Register at the link above to participate in the event.

  • December 12 – Open cities, inclusive communities
    How can we set the table of a city so that everyone can enjoy healthy, quality food? What policies and changes do we need to enact in order to make our cities more open, more equal, and more hospitable? What good practices from around the world—from charitable and social canteens to delivery services, shopping donations for those in difficulty, and projects which combine cooking and cultural exchange with migrant communities—can help us create a brighter future for cities?
    Register at the link above to to participate in the event.

  • December 13 – The path towards a good, clean and fair food certification
    The classic certification systems (Geographic Indications, Fair Trade, Organic Agriculture…) are not suitable for small-scale farming communities: there’s too much paperwork, costs are far too high, and standardized checks are often carried out on paper only. On the other hand, consumers are demanding more guarantees and information from their food labelling. The Slow Food proposal is a participatory system. Participatory Guarantee Systems (PGS) have been successfully applied in several areas of the world (in Brazil, for instance), and are based on a bottom-up model, where the main stakeholders of the production chain are also the certifying agents, ranging from producers to consumers. The system is built on are transparence, trust, interdependence and the exchange of skills and knowledge. After a two-year trial of three pilot cases: the red bean from Lucca, Italy, the Ogiek community’s honey in Kenya and the Mixtecan county’s agave in Oaxaca, Mexico, Slow Food presents the results of these participatory certification systems and discusses the next steps to take with its partner organizations (such as Ifoam, Ifad and Fao’s Mountain Partnership).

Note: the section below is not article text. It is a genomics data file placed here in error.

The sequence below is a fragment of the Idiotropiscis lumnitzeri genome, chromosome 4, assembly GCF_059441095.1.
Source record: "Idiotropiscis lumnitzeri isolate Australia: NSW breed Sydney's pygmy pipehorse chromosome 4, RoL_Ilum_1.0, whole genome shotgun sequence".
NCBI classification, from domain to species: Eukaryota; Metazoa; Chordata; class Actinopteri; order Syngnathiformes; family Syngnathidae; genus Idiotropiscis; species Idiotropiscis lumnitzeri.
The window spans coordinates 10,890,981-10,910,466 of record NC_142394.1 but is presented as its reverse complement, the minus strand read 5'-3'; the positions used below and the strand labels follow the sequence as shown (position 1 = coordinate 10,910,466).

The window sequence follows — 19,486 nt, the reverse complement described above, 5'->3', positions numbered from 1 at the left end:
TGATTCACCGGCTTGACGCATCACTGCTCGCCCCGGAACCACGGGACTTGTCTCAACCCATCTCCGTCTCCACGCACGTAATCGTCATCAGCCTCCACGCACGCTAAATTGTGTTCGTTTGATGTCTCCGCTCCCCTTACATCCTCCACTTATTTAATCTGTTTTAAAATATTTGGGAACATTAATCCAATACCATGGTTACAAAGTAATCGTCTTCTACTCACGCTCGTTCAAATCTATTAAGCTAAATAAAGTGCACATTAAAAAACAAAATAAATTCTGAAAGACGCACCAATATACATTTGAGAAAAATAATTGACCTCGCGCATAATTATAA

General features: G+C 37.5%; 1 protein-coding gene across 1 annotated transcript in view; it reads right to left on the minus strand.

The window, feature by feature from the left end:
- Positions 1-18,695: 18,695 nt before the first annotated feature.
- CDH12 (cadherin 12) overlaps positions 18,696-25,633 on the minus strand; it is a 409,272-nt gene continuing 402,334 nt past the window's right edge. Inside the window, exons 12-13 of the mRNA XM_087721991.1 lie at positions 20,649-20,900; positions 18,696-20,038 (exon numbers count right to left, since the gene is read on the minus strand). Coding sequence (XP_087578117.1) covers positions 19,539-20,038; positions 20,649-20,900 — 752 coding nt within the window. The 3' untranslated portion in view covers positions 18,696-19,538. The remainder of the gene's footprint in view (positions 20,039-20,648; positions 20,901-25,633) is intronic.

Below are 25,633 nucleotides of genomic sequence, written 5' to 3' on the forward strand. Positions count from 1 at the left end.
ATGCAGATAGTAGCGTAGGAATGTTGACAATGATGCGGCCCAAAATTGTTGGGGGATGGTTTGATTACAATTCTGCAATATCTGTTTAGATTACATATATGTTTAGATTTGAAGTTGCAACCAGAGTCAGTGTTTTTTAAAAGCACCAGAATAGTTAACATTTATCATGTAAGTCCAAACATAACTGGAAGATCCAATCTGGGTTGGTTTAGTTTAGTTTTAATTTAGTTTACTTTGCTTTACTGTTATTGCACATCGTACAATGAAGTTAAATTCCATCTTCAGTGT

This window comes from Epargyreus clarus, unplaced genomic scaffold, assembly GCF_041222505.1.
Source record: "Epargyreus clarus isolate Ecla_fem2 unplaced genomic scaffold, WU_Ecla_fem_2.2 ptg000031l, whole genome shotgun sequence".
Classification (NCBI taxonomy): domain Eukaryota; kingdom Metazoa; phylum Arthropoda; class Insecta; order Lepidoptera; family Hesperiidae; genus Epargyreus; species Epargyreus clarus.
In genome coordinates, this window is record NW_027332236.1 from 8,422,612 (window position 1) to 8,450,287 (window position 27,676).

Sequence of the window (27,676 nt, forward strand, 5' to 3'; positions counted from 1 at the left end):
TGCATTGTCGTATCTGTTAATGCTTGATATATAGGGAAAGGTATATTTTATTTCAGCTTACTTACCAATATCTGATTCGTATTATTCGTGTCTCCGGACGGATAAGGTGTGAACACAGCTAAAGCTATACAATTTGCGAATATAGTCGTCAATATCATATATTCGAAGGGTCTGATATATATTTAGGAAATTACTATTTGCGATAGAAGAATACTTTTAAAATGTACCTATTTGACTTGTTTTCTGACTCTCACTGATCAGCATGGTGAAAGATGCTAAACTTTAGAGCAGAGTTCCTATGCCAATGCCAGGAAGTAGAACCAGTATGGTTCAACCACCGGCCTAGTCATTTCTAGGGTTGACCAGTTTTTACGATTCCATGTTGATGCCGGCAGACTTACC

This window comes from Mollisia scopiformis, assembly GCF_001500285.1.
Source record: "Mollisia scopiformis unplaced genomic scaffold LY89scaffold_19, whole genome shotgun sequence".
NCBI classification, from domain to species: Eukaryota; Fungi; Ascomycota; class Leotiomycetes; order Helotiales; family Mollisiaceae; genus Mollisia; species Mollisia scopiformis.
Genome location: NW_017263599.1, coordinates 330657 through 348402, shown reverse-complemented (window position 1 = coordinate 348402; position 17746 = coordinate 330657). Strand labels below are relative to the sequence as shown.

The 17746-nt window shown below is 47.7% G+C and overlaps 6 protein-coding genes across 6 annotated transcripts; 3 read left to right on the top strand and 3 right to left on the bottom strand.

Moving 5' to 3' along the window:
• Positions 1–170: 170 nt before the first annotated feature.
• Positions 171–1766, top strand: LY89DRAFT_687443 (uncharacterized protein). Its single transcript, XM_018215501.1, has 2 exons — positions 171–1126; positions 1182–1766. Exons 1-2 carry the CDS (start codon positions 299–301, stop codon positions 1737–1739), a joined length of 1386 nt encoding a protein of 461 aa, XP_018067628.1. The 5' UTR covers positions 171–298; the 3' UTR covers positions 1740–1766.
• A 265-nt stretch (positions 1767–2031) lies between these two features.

Register at the link above to to participate in the event.

Last but not least, check the latest episodes of the SFYN podcast on SpotifyApple podcasts — in December they’ll be exploring the world of coffee production in highlands around the world.

Thank you for discovering Terra Madre!


For more information:

Terra Madre Salone del Gusto 2020 Press Office
Slow Food[email protected] – Paola Nano, Gioia Baggio (+39 329 8321285)
City of Turin[email protected] – Luisa Cicero (+39 011 01121932)
Piedmont Region[email protected] – Donatella Actis (+39 011 4322549)


Terra Madre Salone del Gusto is the most important event dedicated to good, clean and fair food and small-scale agriculture in the world. It is organized by Slow Food, the City of Turin and the Region of Piedmont in cooperation with MIPAAF (the Italian Ministry of Agricultural, Food and Forestry Policies) and MATTM (the Italian Ministry for Environment, Land and Sea Protection). Terra Madre Salone del Gusto 2020 is made possible thanks to the support of businesses that believe in the projects. Among them, we’d like to thank our Platinum Partners: Pastificio Di Martino, Unicredit, Lavazza, Acqua S.Bernardo, Quality Beer Academy; our Gold Partners: Agugiaro&Figna, Astoria, BBBell. With the support of Fondazione Compagnia di San Paolo, Fondazione Cassa di Risparmio di Torino, Associazione delle fondazioni di origine bancaria del Piemonte. With the contribution of IFAD and the EU. In collaboration with SANA and Turismo Torino e Provincia.